Risk, variety and volatility: growth, innovation and stock prices in early industry evolution
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The paper studies the patterns of volatility in firm growth rates and stock prices during the early phase of the life-cycle of an old economy industry, the US automobile industry from 1900-1930, and a new economy industry, the US PC industry from 1974-2000. In both industries, firm growth rates are more volatile in the period in which innovation is the most “radical”. This is also the period in which stock prices are more volatile. The comparison sheds light on the co-evolution of industrial and financial volatility and the relationship between this co-evolution and mechanisms of Schumpetarian creative destruction. Results provide insight into the debate on whether the statistical behavior of firm growth rates is well represented by Gibrat’s Law.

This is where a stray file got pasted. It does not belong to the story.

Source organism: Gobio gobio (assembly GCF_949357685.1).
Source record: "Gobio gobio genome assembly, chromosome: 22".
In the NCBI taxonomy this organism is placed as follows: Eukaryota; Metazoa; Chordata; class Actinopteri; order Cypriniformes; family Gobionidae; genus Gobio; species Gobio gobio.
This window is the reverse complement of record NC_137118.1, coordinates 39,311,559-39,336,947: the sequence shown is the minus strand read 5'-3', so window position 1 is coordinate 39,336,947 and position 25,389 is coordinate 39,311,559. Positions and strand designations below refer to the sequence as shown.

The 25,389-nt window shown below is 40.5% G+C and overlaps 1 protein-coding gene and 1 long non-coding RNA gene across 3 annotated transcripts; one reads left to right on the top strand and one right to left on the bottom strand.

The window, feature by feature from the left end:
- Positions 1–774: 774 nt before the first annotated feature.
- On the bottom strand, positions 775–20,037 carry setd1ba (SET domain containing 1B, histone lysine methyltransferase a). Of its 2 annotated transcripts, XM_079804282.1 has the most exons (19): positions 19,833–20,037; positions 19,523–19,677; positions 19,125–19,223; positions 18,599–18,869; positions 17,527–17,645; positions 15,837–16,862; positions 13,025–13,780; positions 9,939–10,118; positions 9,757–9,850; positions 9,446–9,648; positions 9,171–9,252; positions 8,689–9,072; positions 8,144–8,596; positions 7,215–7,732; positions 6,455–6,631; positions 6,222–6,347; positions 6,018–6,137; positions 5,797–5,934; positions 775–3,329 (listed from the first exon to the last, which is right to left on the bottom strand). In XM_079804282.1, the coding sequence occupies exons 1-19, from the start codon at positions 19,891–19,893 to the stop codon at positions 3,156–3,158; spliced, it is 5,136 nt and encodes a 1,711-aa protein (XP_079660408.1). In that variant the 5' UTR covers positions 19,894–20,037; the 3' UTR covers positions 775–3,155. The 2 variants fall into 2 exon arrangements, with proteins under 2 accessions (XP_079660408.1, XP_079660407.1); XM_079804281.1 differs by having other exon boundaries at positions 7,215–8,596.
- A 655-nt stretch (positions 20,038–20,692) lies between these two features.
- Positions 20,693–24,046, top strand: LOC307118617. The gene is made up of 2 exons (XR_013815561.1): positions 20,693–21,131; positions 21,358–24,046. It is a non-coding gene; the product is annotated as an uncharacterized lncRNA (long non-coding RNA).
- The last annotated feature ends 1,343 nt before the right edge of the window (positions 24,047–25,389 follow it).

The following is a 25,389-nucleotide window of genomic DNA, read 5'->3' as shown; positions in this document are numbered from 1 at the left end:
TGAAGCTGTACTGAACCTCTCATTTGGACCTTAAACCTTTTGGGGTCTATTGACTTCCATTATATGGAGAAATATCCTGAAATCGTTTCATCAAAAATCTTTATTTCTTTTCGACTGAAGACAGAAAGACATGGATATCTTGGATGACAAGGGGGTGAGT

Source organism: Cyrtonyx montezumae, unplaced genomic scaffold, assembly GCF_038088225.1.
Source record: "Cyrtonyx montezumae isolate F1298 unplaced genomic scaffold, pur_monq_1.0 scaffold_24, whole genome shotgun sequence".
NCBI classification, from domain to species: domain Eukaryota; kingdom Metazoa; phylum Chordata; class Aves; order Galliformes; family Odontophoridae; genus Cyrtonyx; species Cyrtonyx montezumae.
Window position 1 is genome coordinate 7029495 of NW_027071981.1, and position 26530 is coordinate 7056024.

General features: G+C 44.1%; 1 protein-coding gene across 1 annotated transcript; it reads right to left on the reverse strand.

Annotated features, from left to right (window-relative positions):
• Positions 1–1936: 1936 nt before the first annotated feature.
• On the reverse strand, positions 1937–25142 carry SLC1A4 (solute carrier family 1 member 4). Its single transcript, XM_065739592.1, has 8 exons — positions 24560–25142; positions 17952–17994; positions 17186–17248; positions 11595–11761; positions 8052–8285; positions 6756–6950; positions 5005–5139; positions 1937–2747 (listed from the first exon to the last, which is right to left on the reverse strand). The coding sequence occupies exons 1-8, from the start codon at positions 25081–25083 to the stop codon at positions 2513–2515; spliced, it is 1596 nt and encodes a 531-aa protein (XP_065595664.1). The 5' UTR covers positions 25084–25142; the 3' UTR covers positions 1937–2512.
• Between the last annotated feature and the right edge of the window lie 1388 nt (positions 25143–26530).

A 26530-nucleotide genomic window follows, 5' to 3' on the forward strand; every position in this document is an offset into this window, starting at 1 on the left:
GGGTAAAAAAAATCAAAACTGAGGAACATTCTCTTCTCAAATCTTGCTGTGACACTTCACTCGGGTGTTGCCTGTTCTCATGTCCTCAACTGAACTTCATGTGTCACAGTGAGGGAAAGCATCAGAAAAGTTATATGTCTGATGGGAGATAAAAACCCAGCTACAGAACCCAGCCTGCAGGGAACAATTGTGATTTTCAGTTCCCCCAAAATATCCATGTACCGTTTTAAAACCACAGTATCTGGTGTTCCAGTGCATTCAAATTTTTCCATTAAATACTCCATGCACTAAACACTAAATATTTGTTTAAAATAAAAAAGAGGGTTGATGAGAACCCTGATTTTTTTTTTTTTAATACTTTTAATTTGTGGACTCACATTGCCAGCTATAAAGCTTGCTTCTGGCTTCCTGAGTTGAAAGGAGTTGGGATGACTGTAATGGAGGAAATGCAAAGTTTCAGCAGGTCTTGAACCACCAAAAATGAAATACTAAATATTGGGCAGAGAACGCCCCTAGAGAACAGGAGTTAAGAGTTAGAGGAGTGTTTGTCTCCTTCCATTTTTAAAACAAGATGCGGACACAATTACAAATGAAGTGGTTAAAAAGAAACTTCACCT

Keywords:Growth rates Stock prices Innovation Volatility
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